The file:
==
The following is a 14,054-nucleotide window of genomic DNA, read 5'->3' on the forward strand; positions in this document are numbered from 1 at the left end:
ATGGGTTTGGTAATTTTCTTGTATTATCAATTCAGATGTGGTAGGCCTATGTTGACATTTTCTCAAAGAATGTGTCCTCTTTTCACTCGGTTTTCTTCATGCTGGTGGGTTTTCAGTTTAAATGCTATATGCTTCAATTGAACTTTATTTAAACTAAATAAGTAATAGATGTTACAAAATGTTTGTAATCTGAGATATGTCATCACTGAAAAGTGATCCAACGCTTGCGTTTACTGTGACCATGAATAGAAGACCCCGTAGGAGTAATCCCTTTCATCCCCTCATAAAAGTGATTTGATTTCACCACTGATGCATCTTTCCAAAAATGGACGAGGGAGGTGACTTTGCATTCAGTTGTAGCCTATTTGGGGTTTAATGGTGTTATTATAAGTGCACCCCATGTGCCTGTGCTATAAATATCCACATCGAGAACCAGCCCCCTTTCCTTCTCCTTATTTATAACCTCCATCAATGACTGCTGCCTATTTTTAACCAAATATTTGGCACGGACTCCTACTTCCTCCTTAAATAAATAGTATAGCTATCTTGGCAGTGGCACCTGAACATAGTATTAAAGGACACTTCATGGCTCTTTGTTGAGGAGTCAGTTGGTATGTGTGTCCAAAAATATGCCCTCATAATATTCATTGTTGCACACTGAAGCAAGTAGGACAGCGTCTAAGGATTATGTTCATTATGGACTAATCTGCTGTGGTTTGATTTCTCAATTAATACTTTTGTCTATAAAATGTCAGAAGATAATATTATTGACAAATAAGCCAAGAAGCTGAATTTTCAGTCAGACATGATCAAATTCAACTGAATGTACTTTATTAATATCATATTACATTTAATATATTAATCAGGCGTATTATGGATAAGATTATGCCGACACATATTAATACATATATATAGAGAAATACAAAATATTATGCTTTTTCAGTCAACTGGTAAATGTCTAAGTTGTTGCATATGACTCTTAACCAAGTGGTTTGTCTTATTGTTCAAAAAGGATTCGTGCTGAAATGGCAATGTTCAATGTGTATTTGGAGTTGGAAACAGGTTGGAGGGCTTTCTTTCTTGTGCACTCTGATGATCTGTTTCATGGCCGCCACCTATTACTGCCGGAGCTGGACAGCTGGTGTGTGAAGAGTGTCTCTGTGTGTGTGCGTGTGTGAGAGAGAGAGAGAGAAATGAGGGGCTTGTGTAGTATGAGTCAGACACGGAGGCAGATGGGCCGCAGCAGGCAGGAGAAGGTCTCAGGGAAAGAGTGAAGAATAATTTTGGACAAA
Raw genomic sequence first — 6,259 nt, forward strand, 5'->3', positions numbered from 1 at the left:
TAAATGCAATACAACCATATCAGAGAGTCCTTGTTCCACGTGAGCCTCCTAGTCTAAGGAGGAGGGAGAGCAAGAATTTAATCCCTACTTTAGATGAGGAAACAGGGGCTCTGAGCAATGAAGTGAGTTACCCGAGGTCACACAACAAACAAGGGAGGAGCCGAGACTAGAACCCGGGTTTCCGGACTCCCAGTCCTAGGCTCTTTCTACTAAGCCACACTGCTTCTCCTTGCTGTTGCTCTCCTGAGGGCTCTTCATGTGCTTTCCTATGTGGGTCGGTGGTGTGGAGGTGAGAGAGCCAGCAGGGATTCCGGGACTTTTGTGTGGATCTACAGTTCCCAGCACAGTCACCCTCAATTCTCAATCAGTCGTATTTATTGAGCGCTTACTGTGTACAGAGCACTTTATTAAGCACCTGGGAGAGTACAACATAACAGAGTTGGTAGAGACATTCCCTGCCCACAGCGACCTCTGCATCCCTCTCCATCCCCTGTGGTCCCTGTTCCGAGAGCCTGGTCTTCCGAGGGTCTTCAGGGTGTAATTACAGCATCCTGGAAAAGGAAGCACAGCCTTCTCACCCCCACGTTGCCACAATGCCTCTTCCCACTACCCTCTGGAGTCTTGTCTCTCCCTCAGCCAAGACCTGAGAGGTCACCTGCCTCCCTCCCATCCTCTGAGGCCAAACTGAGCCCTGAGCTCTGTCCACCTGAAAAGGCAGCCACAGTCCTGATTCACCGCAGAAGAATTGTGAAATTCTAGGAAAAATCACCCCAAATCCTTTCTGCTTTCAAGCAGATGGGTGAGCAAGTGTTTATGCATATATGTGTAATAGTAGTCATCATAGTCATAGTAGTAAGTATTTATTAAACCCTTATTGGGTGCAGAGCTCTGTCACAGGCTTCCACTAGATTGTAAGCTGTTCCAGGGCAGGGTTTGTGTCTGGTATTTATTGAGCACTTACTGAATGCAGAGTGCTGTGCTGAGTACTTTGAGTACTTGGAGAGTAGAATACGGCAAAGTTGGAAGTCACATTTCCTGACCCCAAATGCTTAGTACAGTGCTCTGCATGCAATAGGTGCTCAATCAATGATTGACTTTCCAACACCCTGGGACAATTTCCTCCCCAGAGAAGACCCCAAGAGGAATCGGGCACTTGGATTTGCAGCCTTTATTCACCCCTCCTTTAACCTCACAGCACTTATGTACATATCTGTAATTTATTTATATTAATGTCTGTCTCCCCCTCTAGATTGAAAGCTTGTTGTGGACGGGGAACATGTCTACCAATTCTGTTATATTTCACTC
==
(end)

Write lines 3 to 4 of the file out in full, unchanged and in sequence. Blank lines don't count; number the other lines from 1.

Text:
Raw genomic sequence first — 6,259 nt, forward strand, 5'->3', positions numbered from 1 at the left:
TAAATGCAATACAACCATATCAGAGAGTCCTTGTTCCACGTGAGCCTCCTAGTCTAAGGAGGAGGGAGAGCAAGAATTTAATCCCTACTTTAGATGAGGAAACAGGGGCTCTGAGCAATGAAGTGAGTTACCCGAGGTCACACAACAAACAAGGGAGGAGCCGAGACTAGAACCCGGGTTTCCGGACTCCCAGTCCTAGGCTCTTTCTACTAAGCCACACTGCTTCTCCTTGCTGTTGCTCTCCTGAGGGCTCTTCATGTGCTTTCCTATGTGGGTCGGTGGTGTGGAGGTGAGAGAGCCAGCAGGGATTCCGGGACTTTTGTGTGGATCTACAGTTCCCAGCACAGTCACCCTCAATTCTCAATCAGTCGTATTTATTGAGCGCTTACTGTGTACAGAGCACTTTATTAAGCACCTGGGAGAGTACAACATAACAGAGTTGGTAGAGACATTCCCTGCCCACAGCGACCTCTGCATCCCTCTCCATCCCCTGTGGTCCCTGTTCCGAGAGCCTGGTCTTCCGAGGGTCTTCAGGGTGTAATTACAGCATCCTGGAAAAGGAAGCACAGCCTTCTCACCCCCACGTTGCCACAATGCCTCTTCCCACTACCCTCTGGAGTCTTGTCTCTCCCTCAGCCAAGACCTGAGAGGTCACCTGCCTCCCTCCCATCCTCTGAGGCCAAACTGAGCCCTGAGCTCTGTCCACCTGAAAAGGCAGCCACAGTCCTGATTCACCGCAGAAGAATTGTGAAATTCTAGGAAAAATCACCCCAAATCCTTTCTGCTTTCAAGCAGATGGGTGAGCAAGTGTTTATGCATATATGTGTAATAGTAGTCATCATAGTCATAGTAGTAAGTATTTATTAAACCCTTATTGGGTGCAGAGCTCTGTCACAGGCTTCCACTAGATTGTAAGCTGTTCCAGGGCAGGGTTTGTGTCTGGTATTTATTGAGCACTTACTGAATGCAGAGTGCTGTGCTGAGTACTTTGAGTACTTGGAGAGTAGAATACGGCAAAGTTGGAAGTCACATTTCCTGACCCCAAATGCTTAGTACAGTGCTCTGCATGCAATAGGTGCTCAATCAATGATTGACTTTCCAACACCCTGGGACAATTTCCTCCCCAGAGAAGACCCCAAGAGGAATCGGGCACTTGGATTTGCAGCCTTTATTCACCCCTCCTTTAACCTCACAGCACTTATGTACATATCTGTAATTTATTTATATTAATGTCTGTCTCCCCCTCTAGATTGAAAGCTTGTTGTGGACGGGGAACATGTCTACCAATTCTGTTATATTTCACTC